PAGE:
Second Sunday of Lent
The glory of the Lord’s transfiguration enlightens this second Sunday in our Lenten observance. As it did for the three apostles who witnessed it, so is it designed to do for us, that is to say, strengthen our faith so that when we contemplate the passion of Our Lord in a few weeks’ time, today’s vision of glory may prevent the intensity of the pain and loss from causing us to waver. So the Lord often deals with His friends in giving them much light and consolation at certain stages of their lives, in order to prepare them for the dark night which can last a long time and during which the remembrance of the former consolation is a mainstay for their constancy. May the luminous face of Christ our Beloved shine upon us today and may it ever find its way through the dark clouds gathering on the horizon.
The Transfiguration, in which the object of our contemplation is the glorified body of the Saviour, also plays the role of being an inspiration for the purity of the moral life. When we look at the flesh of our Saviour shining like the sun, white as snow, we are lifted up to desire a closer ressemblance with the purity of His sacred flesh. That is why St Paul reminds us today of the deteriorating effects of sins of the flesh and puts us on our guard lest we fall back into them: “This is the will of God, your sanctification: that you should abstain from fornication: that every one of you should know how to possess his vessel in sanctification and honour, not in the passion of lust, like the Gentiles that know not God: for God hath not called us unto uncleanness, but unto sanctification” (1Th 4:3-7).
When the apostles began to preach the Gospel to the surrounding pagan nations, they there encountered every form of impure vice, which today’s reading refers to under the generic term “fornication” and which elsewhere St Paul develops in detail. For example, to the Corinthians he refers to fornicators, adulterers, prostitutes, sodomites. This latter vice was virtually unknown in Israel because it was so severely punished by the Mosaic Law (this by the way is one of the reasons for which Our Lord Himself does not go into details regarding this vice– he did not encounter it among the Chosen People). But as soon as one ventured out into the pagan world it was rampant. And so the apostles, from the very start, find themselves confronted with impurity in its multiple forms. What do they do? Do they enter into dialogue and seek common ground? Do they acknowledge that the search for sexual pleasure is a positive value that needs to be promoted? Do they take counsel among themselves to maybe see if it’s not just too demanding to ask them to stop living that way, and so would it be wiser to promote chastity only as an ideal they should gradually work towards? Nonsense. They cut to the chase and warn the faithful consistently: those who do these things will not inherit the Kingdom of God.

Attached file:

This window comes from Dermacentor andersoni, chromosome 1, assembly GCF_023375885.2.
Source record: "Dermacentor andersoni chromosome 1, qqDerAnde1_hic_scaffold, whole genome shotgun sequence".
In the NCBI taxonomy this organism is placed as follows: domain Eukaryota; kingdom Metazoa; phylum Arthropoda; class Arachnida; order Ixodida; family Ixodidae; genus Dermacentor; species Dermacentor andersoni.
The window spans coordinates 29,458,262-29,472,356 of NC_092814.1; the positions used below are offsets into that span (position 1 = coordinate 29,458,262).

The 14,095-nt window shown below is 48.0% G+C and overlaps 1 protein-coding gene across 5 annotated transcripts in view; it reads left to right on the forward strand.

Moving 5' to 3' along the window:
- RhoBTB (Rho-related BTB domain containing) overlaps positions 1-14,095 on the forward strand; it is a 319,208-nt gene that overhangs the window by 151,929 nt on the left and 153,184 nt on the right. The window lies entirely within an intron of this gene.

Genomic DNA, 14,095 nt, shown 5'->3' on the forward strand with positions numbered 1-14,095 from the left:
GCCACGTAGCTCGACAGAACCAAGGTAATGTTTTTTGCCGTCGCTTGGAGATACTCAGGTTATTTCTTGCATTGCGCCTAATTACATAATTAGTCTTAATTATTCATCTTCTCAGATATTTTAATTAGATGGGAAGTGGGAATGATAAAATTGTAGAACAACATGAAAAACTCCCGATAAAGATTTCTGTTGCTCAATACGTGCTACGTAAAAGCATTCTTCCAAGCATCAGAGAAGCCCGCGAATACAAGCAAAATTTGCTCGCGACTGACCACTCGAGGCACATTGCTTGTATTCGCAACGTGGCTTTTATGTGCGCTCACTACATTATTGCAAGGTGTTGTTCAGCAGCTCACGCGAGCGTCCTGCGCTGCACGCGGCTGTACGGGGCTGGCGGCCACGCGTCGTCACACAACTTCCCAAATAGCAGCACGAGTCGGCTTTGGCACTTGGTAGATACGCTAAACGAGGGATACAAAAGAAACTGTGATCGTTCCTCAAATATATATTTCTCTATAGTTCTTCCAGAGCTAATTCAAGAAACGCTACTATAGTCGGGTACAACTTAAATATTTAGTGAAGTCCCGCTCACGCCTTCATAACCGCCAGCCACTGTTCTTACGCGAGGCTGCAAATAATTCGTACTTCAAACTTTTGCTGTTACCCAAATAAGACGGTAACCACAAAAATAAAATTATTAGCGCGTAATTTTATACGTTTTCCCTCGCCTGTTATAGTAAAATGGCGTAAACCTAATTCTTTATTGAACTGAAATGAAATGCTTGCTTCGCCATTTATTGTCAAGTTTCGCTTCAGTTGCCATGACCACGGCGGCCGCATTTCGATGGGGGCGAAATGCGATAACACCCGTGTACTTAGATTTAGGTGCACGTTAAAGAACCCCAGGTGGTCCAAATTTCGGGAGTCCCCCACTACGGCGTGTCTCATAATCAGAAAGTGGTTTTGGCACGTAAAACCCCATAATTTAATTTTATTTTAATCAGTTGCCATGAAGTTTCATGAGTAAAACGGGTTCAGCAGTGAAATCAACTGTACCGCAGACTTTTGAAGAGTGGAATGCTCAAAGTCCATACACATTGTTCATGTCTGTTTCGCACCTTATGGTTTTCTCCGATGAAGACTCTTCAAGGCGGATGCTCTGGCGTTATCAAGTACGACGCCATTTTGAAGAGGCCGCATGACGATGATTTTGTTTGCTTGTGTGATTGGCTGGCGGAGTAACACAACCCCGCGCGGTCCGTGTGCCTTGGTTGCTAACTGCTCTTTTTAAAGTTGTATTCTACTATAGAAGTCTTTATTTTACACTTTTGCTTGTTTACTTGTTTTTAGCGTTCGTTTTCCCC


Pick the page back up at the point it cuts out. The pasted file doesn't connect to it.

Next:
In the epistle to the Ephesians, St Paul stresses that as Christians we can no longer live like the pagans: “This then I say and testify in the Lord: that henceforward you walk not as also the Gentiles walk in the vanity of their mind: having their understanding darkened: being alienated from the life of God through the ignorance that is in them, because of the blindness of their hearts. Who despairing have given themselves up to lust, unto the working of all uncleanness, unto covetousness” (Eph 4:17-19). Despairing: in other words, when they handed themselves over to impure vice, it was out of despair. They had lost hope of anything better, and so, in their lack of hope, they abandoned themselves to impurity. The lesson is profound, and it explains why, as the world becomes more and more enclosed upon itself and cut off from God and eternity, impurity in forms ever more obscene becomes more and more widespread. It is a sign of despair.
Today we find ourselves in a situation similar to that of the apostles. The difference is that the sexual revolution which for the past 60 or 70 years has swept away the masses has also infiltrated the Church and its shepherds. Where will it all end? That I do not know. What I do know is that when God’s people, and in particular the leaders of God’s people, fail in their task, and let themselves by led back into Egypt and its vices, then it is that God allows them to be taken over and destroyed by the very pagans whom they failed to convert and whose vices they imitate.